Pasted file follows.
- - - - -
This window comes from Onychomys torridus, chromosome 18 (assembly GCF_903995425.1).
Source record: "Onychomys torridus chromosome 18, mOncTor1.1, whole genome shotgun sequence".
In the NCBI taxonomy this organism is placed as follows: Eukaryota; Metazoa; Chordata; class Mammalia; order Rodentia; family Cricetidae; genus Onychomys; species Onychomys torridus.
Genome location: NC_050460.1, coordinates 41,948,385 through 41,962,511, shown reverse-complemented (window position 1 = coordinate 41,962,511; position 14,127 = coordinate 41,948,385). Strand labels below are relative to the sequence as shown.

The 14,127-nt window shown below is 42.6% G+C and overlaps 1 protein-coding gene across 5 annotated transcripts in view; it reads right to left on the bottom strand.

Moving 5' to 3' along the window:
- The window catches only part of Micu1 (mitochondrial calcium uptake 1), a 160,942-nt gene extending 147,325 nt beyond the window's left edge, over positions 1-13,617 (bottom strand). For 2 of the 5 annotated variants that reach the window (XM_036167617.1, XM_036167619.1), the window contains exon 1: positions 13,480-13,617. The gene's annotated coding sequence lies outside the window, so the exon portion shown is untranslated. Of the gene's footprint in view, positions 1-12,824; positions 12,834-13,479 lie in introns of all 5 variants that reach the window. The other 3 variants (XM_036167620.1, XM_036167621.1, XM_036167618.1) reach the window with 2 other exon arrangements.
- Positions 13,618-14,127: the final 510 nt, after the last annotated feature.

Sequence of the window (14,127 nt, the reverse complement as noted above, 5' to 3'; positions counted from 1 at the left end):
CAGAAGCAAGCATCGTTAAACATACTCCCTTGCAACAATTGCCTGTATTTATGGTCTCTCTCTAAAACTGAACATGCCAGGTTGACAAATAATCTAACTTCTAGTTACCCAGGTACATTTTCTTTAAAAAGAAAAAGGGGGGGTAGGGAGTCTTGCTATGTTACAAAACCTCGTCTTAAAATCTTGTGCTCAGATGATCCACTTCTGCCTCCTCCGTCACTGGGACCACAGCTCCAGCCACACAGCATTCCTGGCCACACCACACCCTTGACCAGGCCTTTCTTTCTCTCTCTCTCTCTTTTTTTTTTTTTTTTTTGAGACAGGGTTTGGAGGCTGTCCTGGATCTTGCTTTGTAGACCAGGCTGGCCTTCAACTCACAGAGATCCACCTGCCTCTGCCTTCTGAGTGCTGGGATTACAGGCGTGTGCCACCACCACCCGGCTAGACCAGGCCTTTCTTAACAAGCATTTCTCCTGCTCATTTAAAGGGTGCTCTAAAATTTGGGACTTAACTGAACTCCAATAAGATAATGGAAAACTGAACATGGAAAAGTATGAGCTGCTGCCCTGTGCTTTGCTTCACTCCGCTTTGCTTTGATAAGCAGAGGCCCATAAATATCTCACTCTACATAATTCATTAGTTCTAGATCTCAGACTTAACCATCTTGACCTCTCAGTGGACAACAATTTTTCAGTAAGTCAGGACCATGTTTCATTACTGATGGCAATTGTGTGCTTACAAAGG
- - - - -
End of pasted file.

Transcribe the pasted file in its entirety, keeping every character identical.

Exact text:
This window comes from Onychomys torridus, chromosome 18 (assembly GCF_903995425.1).
Source record: "Onychomys torridus chromosome 18, mOncTor1.1, whole genome shotgun sequence".
In the NCBI taxonomy this organism is placed as follows: Eukaryota; Metazoa; Chordata; class Mammalia; order Rodentia; family Cricetidae; genus Onychomys; species Onychomys torridus.
Genome location: NC_050460.1, coordinates 41,948,385 through 41,962,511, shown reverse-complemented (window position 1 = coordinate 41,962,511; position 14,127 = coordinate 41,948,385). Strand labels below are relative to the sequence as shown.

The 14,127-nt window shown below is 42.6% G+C and overlaps 1 protein-coding gene across 5 annotated transcripts in view; it reads right to left on the bottom strand.

Moving 5' to 3' along the window:
- The window catches only part of Micu1 (mitochondrial calcium uptake 1), a 160,942-nt gene extending 147,325 nt beyond the window's left edge, over positions 1-13,617 (bottom strand). For 2 of the 5 annotated variants that reach the window (XM_036167617.1, XM_036167619.1), the window contains exon 1: positions 13,480-13,617. The gene's annotated coding sequence lies outside the window, so the exon portion shown is untranslated. Of the gene's footprint in view, positions 1-12,824; positions 12,834-13,479 lie in introns of all 5 variants that reach the window. The other 3 variants (XM_036167620.1, XM_036167621.1, XM_036167618.1) reach the window with 2 other exon arrangements.
- Positions 13,618-14,127: the final 510 nt, after the last annotated feature.

Sequence of the window (14,127 nt, the reverse complement as noted above, 5' to 3'; positions counted from 1 at the left end):
CAGAAGCAAGCATCGTTAAACATACTCCCTTGCAACAATTGCCTGTATTTATGGTCTCTCTCTAAAACTGAACATGCCAGGTTGACAAATAATCTAACTTCTAGTTACCCAGGTACATTTTCTTTAAAAAGAAAAAGGGGGGGTAGGGAGTCTTGCTATGTTACAAAACCTCGTCTTAAAATCTTGTGCTCAGATGATCCACTTCTGCCTCCTCCGTCACTGGGACCACAGCTCCAGCCACACAGCATTCCTGGCCACACCACACCCTTGACCAGGCCTTTCTTTCTCTCTCTCTCTCTTTTTTTTTTTTTTTTTTGAGACAGGGTTTGGAGGCTGTCCTGGATCTTGCTTTGTAGACCAGGCTGGCCTTCAACTCACAGAGATCCACCTGCCTCTGCCTTCTGAGTGCTGGGATTACAGGCGTGTGCCACCACCACCCGGCTAGACCAGGCCTTTCTTAACAAGCATTTCTCCTGCTCATTTAAAGGGTGCTCTAAAATTTGGGACTTAACTGAACTCCAATAAGATAATGGAAAACTGAACATGGAAAAGTATGAGCTGCTGCCCTGTGCTTTGCTTCACTCCGCTTTGCTTTGATAAGCAGAGGCCCATAAATATCTCACTCTACATAATTCATTAGTTCTAGATCTCAGACTTAACCATCTTGACCTCTCAGTGGACAACAATTTTTCAGTAAGTCAGGACCATGTTTCATTACTGATGGCAATTGTGTGCTTACAAAGG